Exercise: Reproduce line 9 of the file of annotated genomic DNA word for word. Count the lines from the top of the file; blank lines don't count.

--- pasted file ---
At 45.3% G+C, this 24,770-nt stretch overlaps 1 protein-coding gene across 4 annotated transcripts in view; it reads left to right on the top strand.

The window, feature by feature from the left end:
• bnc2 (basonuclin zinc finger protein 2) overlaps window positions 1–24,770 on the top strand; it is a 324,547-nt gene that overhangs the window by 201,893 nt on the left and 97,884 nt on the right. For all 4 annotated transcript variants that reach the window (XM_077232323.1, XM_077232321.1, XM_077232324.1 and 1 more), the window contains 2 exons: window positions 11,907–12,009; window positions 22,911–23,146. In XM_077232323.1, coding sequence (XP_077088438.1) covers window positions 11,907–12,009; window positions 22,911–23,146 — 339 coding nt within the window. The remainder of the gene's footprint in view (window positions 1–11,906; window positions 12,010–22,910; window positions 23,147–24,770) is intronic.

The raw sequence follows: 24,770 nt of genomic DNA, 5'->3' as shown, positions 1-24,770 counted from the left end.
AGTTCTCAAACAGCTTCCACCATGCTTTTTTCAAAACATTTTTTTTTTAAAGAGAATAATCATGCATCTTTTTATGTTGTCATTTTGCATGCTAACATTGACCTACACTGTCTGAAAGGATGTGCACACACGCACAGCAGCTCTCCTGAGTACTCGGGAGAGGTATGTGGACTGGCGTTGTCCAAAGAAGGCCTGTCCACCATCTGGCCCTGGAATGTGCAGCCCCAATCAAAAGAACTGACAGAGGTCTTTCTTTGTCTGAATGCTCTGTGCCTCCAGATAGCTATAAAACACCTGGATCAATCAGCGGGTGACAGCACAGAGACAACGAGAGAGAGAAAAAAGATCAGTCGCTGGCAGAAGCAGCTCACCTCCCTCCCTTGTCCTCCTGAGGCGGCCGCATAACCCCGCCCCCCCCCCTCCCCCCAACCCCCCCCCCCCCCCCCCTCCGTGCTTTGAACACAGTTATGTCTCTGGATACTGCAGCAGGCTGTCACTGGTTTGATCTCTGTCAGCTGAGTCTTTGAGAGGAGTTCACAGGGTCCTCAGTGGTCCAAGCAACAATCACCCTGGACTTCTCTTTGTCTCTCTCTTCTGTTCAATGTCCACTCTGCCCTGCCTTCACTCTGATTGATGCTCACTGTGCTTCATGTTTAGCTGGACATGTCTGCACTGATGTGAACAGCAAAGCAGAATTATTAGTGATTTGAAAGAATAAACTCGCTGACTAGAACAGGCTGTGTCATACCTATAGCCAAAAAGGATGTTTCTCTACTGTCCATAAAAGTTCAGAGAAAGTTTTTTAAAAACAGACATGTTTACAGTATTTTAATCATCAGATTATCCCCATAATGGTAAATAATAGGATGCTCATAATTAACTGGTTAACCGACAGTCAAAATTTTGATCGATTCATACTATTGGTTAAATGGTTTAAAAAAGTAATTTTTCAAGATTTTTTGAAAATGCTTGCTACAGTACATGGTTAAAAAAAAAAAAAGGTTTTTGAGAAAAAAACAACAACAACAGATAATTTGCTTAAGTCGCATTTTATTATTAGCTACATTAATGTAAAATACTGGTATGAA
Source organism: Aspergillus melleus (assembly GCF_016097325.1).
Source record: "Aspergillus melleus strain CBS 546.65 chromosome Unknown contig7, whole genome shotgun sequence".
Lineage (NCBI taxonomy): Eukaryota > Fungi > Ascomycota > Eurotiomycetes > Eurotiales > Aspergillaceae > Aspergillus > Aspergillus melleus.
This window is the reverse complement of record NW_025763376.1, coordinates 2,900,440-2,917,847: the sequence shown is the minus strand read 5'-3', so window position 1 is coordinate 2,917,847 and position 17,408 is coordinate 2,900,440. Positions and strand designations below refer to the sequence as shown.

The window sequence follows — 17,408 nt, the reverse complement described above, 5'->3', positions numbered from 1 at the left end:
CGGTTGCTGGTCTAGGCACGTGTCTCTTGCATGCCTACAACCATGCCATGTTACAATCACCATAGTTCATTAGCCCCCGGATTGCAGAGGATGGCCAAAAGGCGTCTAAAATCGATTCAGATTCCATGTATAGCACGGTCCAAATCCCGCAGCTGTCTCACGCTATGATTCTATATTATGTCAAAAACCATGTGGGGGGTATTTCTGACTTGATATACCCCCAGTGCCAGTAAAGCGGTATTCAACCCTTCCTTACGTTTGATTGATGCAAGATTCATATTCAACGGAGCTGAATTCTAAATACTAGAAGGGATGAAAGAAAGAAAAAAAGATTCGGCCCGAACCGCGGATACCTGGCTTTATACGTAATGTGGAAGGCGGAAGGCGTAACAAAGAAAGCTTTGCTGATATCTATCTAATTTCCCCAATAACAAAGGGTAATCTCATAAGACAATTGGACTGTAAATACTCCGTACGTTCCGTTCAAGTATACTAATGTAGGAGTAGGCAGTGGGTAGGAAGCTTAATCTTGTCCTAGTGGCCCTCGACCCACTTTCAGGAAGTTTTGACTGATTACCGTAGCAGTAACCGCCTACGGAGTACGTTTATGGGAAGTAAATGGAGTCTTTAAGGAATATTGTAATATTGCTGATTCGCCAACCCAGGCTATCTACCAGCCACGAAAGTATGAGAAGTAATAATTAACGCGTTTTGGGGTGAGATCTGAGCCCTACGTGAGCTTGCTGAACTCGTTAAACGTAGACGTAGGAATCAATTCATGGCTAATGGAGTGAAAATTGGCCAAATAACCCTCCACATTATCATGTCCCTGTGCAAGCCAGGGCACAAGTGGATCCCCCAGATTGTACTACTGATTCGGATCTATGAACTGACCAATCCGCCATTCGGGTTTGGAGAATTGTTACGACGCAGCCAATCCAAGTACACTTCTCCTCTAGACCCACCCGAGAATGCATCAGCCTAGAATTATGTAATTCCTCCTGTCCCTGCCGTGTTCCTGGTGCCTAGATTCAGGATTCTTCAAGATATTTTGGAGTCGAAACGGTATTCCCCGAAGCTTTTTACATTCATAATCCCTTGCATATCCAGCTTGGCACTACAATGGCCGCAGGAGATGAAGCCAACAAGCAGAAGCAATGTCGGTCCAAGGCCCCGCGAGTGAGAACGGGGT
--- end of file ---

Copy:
This window is the reverse complement of record NW_025763376.1, coordinates 2,900,440-2,917,847: the sequence shown is the minus strand read 5'-3', so window position 1 is coordinate 2,917,847 and position 17,408 is coordinate 2,900,440. Positions and strand designations below refer to the sequence as shown.